Kamēr… in London

I have written about Kamēr… before but this is important. Last weekend, in their 25th anniversary year, under the auspices of Latvia’s EU Presidency, these fantastic young singers from Riga visited the UK for the first time. And what a debut it was!

On Saturday, in the musicians’ church St Sepulchre’s in London, they gave an astonishing display of choral artistry. “Jaw-droppingly amazing” said the internet, and “Every choral director in London ought to go”. Certainly we in the United Kingdom are so (inordinately?) proud of our own choral tradition that we are sometimes guilty of failing to look beyond our own shores to the great singing cultures of other nations. And where better to learn from than Latvia, where singing is an integral part of life and the nation’s sense of identity?11045922_10153844700244815_787155729_oPhoto: O Pastars
In a programme of Baltic classics and a selection from Amber Songs, the choir’s latest project (to which I contributed a piece), Kamēr… demonstrated the flawless balance, perfect intonation, clear yet resonant sonority, huge dynamic range and stunning virtuosity which are their hallmarks. But there was something else, more rare and more special: an intense emotional identification and communicative power that was quite mesmerising. Conductor Jānis Liepiņš spoke eloquently about his country’s troubled past and the very real threat the Baltic states face today; the performances of Pēteris Vasks’ Zīles ziņa and Veljo Tormis’ Curse upon Iron that followed were scarifying, with a raw authenticty and compulsive theatricality that were electrifying.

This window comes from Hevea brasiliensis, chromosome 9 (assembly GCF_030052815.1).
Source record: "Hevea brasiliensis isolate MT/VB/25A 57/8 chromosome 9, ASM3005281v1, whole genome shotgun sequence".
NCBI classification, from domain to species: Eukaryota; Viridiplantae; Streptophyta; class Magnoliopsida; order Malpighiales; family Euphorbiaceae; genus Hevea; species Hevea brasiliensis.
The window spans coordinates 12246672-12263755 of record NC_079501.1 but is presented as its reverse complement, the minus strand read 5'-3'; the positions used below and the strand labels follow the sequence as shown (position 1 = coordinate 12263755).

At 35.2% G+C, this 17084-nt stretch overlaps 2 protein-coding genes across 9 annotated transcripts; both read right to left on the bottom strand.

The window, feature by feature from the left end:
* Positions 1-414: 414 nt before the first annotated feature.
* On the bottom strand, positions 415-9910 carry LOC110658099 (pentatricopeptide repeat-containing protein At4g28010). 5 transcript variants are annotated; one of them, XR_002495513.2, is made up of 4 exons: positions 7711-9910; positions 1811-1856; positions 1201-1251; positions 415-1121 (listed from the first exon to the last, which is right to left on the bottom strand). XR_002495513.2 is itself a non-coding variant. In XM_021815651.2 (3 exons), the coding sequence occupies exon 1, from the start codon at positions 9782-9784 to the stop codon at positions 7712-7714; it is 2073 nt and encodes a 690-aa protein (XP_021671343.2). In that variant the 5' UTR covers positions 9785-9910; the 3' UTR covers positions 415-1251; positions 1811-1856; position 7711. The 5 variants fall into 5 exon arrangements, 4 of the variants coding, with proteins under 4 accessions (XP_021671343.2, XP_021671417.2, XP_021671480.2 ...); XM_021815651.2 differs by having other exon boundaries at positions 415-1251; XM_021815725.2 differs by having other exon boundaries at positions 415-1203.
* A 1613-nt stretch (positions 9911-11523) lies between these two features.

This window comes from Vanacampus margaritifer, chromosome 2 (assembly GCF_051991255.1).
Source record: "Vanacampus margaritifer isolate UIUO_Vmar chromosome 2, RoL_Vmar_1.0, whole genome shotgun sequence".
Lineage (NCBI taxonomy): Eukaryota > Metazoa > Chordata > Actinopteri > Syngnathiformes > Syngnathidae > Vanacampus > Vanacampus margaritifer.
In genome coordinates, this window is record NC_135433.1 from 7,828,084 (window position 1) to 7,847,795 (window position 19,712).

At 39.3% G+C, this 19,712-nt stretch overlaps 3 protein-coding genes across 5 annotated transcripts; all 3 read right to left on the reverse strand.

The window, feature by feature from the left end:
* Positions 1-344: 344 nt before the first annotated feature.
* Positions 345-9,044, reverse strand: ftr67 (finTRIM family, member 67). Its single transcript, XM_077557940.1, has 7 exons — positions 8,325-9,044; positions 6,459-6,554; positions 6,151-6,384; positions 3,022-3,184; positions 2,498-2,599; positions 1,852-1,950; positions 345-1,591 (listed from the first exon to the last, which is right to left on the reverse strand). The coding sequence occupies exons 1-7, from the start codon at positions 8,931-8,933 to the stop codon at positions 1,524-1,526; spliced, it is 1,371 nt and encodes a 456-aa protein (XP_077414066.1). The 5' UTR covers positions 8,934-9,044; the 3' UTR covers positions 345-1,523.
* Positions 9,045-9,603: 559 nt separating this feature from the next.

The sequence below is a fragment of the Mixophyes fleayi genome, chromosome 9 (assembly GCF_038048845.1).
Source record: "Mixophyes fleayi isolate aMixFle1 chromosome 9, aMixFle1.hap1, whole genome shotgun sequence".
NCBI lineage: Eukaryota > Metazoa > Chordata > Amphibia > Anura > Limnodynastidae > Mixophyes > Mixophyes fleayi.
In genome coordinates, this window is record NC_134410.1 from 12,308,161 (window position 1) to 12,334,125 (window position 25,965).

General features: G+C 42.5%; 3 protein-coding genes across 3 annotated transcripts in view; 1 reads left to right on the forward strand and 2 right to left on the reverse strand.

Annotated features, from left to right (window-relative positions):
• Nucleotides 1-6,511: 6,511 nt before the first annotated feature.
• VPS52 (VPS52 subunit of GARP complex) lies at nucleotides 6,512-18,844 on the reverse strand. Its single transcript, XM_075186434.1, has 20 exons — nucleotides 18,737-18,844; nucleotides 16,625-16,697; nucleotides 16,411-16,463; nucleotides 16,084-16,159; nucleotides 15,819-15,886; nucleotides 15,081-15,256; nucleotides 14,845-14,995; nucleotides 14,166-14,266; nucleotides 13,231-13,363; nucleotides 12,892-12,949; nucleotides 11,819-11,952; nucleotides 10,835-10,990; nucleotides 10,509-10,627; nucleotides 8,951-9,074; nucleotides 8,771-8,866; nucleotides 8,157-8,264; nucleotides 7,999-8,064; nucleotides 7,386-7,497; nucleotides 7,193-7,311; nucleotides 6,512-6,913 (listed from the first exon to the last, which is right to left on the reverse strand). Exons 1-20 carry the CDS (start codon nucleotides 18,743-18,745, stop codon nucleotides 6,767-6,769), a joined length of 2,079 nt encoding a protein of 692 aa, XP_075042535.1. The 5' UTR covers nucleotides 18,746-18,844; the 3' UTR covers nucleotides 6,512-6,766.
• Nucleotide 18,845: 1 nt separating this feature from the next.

Latvian audiences have known about the wonders of Kamēr… since Māris Sirmais founded the group 25 years ago. I first experienced the Kamēr… magic in Copenhagen in 2007, two of the finest concerts I’ve ever heard. And now the word is out in the UK about one of the great choirs of the world. Guys, please come back soon!